The Origins

Palazzo Sforza Cesarini was built by Cardinal Rodrigo Borgia, most likely on the structure of a preexisting edifice that very probably was used as the Pontifical Mint.

This can be deduced from two original documents of the period; the first one is a Papal Bull dated February 23 1458 which regards the sale to Cardinal Borgia of the Mint Palace , located in “Via dicitur Recta” (adjective used for different streets) near the Chiesa di San Biagio della Pagnotta. The record specifies that the palace held the “Public Mint” on behalf of the Apostolic Chamber.

In the Commentaries written by Pio II approximately in 1462, the Palace is mentioned in the context of the description of the procession that took place in Rome to commemorate  the arrival of San Andrea’s head. This text also quotes  the Palace as the seat  of the Mint and describes it ornamented with tapestry and embellished with art objects for the occasion.

Rodrigo Borgia dwelt  in the Palace as Vice-Chancellor of the Church, role that was conferred to him in 1457 by Pope Callisto III of whom Rodrigo was the nephew. Since then, the Palace was commonly named  “Palazzo della Cancelleria”, appellation that is found in many antique descriptions of the building. In approximately 1465, Gaspare de Verona talks about the Palace as a completed edifice, moreover, he describes it as one of the most magnificent in Italy and notes that the Cardinal derived the funds for the expenditures from the inheritance he received from Pietro Borgia upon his death in 1453. Donati also cites the Palace as one of the most famous in Rome at the time.

In a letter sent to his brother, Ludovico il Moro, in 1484, Cardinal Ascanio Sforza describes, with marvel, the furniture and fittings of the Palace. In 1492, Rodrigo Borgio became  Pope Alessandro VI (1492 – 1503) and nominated Cardinal Ascanio Sforza Vice-Chancellor; with this appointment Cardinal Sforza acquired the right to reside in the seat of the Chancellery. Upon Cardinal Sforza’s  death, in 1505, Pope Giulio II conferred the assignment of  Vice-Chancellor and the use of Palazzo della Cancelleria to his nephew Cardinal Galeotto della Rovere who died in 1508. However, prior to his death, he  had the Palace restored and  improved, as following described by Francesco Albertini: “Domus Cancellariae, quam Rodericus Borgia Vicecancellarius reparavit, Galeoctus vero Nepos tuae Sanctitatis vicecancell. multis in locis ampliavit ac statuís marmoreis ac pulcherrimis picturis exornavit”.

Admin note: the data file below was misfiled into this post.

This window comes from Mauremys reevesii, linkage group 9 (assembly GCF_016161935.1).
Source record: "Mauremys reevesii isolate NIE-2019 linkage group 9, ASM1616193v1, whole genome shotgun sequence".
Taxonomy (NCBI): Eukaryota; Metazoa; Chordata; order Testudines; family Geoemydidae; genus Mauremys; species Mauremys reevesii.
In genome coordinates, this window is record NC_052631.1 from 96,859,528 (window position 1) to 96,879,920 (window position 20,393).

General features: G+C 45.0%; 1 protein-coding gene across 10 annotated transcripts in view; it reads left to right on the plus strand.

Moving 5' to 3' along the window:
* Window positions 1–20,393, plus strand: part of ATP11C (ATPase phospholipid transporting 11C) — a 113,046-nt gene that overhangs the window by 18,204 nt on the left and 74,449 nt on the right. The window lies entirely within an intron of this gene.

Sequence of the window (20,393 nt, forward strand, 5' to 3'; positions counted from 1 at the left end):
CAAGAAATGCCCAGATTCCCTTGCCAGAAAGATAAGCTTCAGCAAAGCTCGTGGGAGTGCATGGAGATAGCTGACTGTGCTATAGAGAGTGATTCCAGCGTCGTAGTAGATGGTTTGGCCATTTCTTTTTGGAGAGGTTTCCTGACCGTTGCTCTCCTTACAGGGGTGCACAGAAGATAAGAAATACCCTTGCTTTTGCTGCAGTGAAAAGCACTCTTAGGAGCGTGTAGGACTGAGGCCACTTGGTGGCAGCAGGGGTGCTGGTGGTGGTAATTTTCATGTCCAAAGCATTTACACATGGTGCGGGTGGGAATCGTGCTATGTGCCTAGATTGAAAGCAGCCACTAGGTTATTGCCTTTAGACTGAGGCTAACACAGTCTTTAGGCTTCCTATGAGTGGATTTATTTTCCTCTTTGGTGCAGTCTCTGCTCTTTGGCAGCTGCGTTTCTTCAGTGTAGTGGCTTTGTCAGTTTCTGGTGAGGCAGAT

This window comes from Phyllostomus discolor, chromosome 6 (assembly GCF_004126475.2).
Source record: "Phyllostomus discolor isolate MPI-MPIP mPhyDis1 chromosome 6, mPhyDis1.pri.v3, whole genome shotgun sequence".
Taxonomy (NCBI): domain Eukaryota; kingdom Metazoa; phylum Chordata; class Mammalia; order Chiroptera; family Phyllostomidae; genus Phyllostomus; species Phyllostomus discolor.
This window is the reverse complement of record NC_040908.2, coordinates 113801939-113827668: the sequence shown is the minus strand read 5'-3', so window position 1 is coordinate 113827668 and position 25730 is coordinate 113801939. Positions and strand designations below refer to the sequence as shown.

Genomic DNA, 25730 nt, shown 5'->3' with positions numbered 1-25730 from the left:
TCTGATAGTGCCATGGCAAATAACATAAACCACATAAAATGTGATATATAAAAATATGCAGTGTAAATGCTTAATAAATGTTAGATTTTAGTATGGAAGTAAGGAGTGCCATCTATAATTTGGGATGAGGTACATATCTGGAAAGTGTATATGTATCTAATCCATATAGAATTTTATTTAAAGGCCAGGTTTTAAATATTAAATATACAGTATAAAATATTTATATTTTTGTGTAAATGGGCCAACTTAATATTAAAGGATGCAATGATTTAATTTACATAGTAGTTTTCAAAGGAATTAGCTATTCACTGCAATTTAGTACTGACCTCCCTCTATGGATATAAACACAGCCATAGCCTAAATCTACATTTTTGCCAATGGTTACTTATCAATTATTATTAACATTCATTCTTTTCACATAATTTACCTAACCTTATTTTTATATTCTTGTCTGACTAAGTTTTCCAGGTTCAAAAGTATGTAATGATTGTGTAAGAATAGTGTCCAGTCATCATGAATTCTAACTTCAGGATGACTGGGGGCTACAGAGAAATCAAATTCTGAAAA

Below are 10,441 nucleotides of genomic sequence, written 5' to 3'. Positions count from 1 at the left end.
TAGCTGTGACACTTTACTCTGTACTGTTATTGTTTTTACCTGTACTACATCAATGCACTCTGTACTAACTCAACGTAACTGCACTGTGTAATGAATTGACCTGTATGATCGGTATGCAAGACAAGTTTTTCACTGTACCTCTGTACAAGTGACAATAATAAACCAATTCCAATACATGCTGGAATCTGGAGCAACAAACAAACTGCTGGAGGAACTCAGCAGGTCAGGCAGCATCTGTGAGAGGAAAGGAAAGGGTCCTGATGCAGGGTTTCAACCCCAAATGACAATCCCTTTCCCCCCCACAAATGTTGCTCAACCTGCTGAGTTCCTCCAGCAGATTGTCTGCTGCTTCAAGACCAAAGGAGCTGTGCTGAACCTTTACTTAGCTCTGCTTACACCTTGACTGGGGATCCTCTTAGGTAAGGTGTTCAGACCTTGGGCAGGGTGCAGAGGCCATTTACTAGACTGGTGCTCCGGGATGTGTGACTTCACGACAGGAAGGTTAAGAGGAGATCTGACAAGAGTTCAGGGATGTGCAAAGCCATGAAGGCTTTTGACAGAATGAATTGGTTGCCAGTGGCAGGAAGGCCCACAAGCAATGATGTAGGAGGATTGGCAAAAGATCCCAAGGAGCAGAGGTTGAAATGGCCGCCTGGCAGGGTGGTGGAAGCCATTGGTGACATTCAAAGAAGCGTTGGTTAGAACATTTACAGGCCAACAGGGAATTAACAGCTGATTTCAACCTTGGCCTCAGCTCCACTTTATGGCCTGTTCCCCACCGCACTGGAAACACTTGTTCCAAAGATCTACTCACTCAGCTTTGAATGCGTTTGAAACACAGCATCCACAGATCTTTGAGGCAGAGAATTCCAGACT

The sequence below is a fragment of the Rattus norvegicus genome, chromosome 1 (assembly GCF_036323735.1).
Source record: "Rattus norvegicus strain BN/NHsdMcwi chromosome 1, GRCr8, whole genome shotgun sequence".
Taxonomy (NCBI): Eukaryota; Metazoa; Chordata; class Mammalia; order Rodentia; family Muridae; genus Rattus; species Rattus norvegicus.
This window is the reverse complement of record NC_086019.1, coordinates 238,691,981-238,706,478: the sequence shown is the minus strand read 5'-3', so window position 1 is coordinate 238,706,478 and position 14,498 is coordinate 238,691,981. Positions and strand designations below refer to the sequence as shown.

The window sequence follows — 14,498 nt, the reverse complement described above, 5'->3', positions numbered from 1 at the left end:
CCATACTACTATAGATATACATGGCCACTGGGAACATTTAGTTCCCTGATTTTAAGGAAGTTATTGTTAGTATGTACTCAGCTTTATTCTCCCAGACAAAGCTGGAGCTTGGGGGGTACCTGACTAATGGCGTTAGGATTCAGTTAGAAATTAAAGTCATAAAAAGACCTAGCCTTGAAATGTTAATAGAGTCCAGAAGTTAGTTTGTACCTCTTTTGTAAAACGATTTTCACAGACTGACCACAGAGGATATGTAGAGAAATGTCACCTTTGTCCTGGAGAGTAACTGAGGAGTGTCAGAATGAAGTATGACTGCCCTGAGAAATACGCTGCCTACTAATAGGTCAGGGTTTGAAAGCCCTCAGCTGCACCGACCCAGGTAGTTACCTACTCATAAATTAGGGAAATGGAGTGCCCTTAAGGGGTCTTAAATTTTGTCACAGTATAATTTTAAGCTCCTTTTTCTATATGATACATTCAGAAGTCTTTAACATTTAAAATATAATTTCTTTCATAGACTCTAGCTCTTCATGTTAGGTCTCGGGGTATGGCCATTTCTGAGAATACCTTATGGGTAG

Moreover, Giovio describes in detail one of the rooms that Cardinal Galeotto della Rovere had repainted and decorated with various curious emblems of gold stucco; he continues his illustration of the room with the following anecdote: “the painting and decoration of this room, known to be the most admired, still   marvel and often amuse the Camerlengo Guido Ascanio Sforza who dwells in it.”   The improvements and restorations  that Galeotto della Rovere made to the Palace  are remembered in the marble frame of one of the doors on the ground  floor under the eighteen century portico: an engraving on this frame reads GAL VICEANCEL.

In 1508, Sisto Gara della Rovere, another nephew of Giulio II, succeeded Galeotto della Rovere as Vice Chancellor. He died on March 8 1517 and was probably the last cardinal to  perform his role of Vice Chancellor in  Palazzo della Cancelleria. There is no doubt that his successor, Cardinal Giulio de’Medici, who then became Pope Clemente VII, could not establish himself in Palazzo della Cancelleria until the obsequies of Sisto Gara were celebrated. According to Ratti, Palazzo della Cancelleria was never again the seat of the Chancellery which   was directly transferred to Palazzo Riario. In fact, on April 21 1517 the conspiracy against Pope Leone X, to which Cardinal Raffaele Riario participated, was foiled and Palazzo Riario was confiscated.  Thereafter, Palazzo Rario took the name of Cancelleria whereas  the  Palace in Via dei Banchi Vecchi became known as the Cancelleria Vecchia.